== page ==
When it comes to rolling out high-speed-data services,
telephone companies may have an edge over cable operators, according to a survey of
"technologically advanced families" released last week by The Yankee Group.
Of those considered most likely to subscribe to a
high-speed-data service, 11 percent of those surveyed said they would prefer to buy that
service from a cable operator, while 41 percent said they would choose a telephone
"The consumer is still more comfortable with their
phone company than with the cable companies" when buying data services, Yankee Group
analyst Bruce Leicthman said, during a telephone media conference last Tuesday.
Leichtman estimated that about 280,000 U.S. households
currently subscribe to a high-speed cable-modem service, such as @Home Network or Road
Runner. Because telephone companies have only recently begun to roll out high-speed DSL
(digital-subscriber-line) services, penetration for those services is still quite low.
"Cable operators need to understand that even though
they were the first to roll out the services, they're not necessarily the first in
consumers' minds," Leichtman cautioned.
In addition, Leichtman said, telcos may eventually gain
another marketing advantage because they have the ability to be ubiquitous within a given
market, whereas in some markets, multiple cable operators may each offer their own
different high-speed products and prices.
Leichtman advised operators to consider getting together to
jointly promote their high-speed Internet services within a given market once the
competition from telephone companies becomes more heated.
As worded, the Yankee Group questionnaire assumes the
monthly subscription for both cable-modem and DSL service to be $40.
While that's not out of line for a typical high-speed
cable-modem service today, Leichtman acknowledged that DSL pricing is not there yet, as it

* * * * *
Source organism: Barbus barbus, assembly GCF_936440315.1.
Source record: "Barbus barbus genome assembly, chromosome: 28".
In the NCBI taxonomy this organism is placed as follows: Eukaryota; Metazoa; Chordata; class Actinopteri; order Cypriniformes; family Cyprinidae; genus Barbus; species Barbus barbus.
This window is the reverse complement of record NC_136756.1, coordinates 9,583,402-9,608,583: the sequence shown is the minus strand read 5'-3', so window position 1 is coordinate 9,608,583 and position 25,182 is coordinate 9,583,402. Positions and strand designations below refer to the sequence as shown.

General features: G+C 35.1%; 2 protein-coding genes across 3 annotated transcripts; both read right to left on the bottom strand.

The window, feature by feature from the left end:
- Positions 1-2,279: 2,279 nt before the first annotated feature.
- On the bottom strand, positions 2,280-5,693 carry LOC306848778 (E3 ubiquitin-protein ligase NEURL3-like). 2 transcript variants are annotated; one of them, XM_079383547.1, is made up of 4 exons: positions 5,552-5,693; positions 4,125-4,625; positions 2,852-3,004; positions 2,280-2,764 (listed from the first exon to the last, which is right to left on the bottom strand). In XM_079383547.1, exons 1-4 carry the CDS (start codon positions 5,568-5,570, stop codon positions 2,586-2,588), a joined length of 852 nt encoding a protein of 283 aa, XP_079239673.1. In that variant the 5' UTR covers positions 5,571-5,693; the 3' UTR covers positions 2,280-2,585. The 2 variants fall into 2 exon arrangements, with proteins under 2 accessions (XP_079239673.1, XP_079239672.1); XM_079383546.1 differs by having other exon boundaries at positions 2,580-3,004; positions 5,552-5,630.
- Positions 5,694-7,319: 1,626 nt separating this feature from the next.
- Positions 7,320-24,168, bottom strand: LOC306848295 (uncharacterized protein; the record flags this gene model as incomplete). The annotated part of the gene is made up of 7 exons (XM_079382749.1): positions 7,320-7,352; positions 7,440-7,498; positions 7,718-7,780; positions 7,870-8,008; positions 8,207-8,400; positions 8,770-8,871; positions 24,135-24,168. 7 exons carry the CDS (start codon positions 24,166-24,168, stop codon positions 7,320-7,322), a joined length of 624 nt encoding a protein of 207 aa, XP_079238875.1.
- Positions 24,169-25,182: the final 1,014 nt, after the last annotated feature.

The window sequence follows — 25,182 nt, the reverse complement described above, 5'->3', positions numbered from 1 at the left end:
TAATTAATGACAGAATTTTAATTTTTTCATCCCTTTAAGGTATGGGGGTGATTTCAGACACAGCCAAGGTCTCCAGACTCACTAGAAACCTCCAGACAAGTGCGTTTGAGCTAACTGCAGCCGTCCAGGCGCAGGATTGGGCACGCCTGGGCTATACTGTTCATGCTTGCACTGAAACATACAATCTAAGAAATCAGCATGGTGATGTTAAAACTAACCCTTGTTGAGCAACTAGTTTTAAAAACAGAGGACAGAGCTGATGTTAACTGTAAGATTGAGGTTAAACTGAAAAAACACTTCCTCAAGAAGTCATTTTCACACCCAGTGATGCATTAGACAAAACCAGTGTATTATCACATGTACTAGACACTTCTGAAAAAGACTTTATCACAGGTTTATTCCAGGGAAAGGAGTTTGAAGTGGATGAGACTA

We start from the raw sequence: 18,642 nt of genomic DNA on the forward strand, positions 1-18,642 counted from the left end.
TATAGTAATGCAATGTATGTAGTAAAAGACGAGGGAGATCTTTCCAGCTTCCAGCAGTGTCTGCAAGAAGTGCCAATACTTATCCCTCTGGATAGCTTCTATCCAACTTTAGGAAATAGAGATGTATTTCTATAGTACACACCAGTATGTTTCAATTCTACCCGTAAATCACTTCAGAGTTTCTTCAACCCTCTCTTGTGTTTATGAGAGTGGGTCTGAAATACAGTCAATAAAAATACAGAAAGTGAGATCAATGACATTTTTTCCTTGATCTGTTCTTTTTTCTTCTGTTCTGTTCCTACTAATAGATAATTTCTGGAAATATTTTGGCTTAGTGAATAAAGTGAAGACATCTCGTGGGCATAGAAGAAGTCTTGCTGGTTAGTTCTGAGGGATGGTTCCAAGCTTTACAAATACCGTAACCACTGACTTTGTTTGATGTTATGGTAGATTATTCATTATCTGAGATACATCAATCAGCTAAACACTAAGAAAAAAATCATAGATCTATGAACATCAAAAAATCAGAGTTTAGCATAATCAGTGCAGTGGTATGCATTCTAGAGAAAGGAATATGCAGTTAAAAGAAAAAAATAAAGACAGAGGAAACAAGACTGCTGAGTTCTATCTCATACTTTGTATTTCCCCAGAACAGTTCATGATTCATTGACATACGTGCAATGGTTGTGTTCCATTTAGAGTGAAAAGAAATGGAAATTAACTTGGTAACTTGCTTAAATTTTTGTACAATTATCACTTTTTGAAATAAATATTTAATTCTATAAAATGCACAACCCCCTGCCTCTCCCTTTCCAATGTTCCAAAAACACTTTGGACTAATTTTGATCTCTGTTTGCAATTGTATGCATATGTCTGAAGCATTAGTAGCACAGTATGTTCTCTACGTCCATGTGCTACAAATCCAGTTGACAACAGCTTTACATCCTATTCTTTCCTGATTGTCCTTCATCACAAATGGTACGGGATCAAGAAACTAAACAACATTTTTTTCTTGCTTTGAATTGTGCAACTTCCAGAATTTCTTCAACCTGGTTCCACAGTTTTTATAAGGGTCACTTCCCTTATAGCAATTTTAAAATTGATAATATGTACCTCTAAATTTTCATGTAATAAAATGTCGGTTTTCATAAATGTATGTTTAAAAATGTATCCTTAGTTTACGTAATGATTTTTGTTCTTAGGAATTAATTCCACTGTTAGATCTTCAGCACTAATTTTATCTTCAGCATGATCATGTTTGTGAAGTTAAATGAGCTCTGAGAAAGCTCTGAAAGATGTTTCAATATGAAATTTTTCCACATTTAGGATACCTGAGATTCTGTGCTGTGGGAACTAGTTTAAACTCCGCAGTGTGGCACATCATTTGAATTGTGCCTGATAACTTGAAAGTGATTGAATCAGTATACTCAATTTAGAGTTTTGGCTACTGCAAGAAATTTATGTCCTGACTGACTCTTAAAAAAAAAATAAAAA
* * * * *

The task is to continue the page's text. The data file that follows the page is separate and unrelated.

is still priced at $60 or more per month. "At $60, that's not consumer pricing, in my
mind," he added.
But The Yankee Group also doesn't expect to see much
downward movement in the pricing of high-speed cable-modem services.
"We're talking about a high-end product," he
said, "a Lexus, rather than a Chevy."
The survey projected that more than 10 percent of U.S.
households would express some willingness to pay the $40-per-month fee for a
high-speed-data service. Of those surveyed, more than 34 percent of current online
households expressed some willingness to pay extra for higher speeds, and 26 percent of
personal computer users were very likely or somewhat likely to pay for the high-speed
Leichtman said that while high-speed data is a great
product, the biggest danger in making industry projections today is overcoming
overexpectations. He predicted that the services might not see high penetrations until
2005 or 2006.
By the end of 2002, 54 percent of U.S. households will have
access to high-speed cable-modem service, the survey projected. Ultimately, market
penetration won't be a function only of demand, but also of supply.
"We foresee a nation of haves and have-nots,"
Leichtman said, adding that while a majority of consumers may someday have a choice
between high-speed cable-modem and DSL services, 40 percent or more may not have access to
either well into the next decade.
The Yankee Group has studied the so-called technologically
advanced families, or TAFs, as a special population segment because it believes that early
adopters of technology can help to foreshadow how quickly the later adopters will move to
new products and services.